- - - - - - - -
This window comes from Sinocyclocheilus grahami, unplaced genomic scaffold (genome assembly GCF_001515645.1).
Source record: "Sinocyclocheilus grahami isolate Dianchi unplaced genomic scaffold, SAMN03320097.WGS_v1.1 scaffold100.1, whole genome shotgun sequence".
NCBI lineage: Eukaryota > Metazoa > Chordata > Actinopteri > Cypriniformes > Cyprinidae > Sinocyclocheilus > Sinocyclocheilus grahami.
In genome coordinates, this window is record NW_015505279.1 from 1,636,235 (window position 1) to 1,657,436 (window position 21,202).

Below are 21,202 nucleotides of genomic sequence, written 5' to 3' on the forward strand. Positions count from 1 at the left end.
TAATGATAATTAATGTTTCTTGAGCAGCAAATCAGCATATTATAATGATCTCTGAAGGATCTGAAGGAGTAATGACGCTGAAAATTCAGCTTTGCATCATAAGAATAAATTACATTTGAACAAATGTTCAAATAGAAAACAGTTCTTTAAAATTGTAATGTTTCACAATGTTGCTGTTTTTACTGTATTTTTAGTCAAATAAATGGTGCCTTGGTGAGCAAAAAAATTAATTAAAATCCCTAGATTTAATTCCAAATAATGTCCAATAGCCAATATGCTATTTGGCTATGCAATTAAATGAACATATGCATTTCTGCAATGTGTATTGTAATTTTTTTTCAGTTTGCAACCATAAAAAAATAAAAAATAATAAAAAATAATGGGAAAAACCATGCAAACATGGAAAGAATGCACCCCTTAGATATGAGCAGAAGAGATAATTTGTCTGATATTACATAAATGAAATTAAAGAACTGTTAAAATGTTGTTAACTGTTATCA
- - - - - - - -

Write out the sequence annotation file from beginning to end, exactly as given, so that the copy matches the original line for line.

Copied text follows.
This window comes from Sinocyclocheilus grahami, unplaced genomic scaffold (genome assembly GCF_001515645.1).
Source record: "Sinocyclocheilus grahami isolate Dianchi unplaced genomic scaffold, SAMN03320097.WGS_v1.1 scaffold100.1, whole genome shotgun sequence".
NCBI lineage: Eukaryota > Metazoa > Chordata > Actinopteri > Cypriniformes > Cyprinidae > Sinocyclocheilus > Sinocyclocheilus grahami.
In genome coordinates, this window is record NW_015505279.1 from 1,636,235 (window position 1) to 1,657,436 (window position 21,202).

Below are 21,202 nucleotides of genomic sequence, written 5' to 3' on the forward strand. Positions count from 1 at the left end.
TAATGATAATTAATGTTTCTTGAGCAGCAAATCAGCATATTATAATGATCTCTGAAGGATCTGAAGGAGTAATGACGCTGAAAATTCAGCTTTGCATCATAAGAATAAATTACATTTGAACAAATGTTCAAATAGAAAACAGTTCTTTAAAATTGTAATGTTTCACAATGTTGCTGTTTTTACTGTATTTTTAGTCAAATAAATGGTGCCTTGGTGAGCAAAAAAATTAATTAAAATCCCTAGATTTAATTCCAAATAATGTCCAATAGCCAATATGCTATTTGGCTATGCAATTAAATGAACATATGCATTTCTGCAATGTGTATTGTAATTTTTTTTCAGTTTGCAACCATAAAAAAATAAAAAATAATAAAAAATAATGGGAAAAACCATGCAAACATGGAAAGAATGCACCCCTTAGATATGAGCAGAAGAGATAATTTGTCTGATATTACATAAATGAAATTAAAGAACTGTTAAAATGTTGTTAACTGTTATCA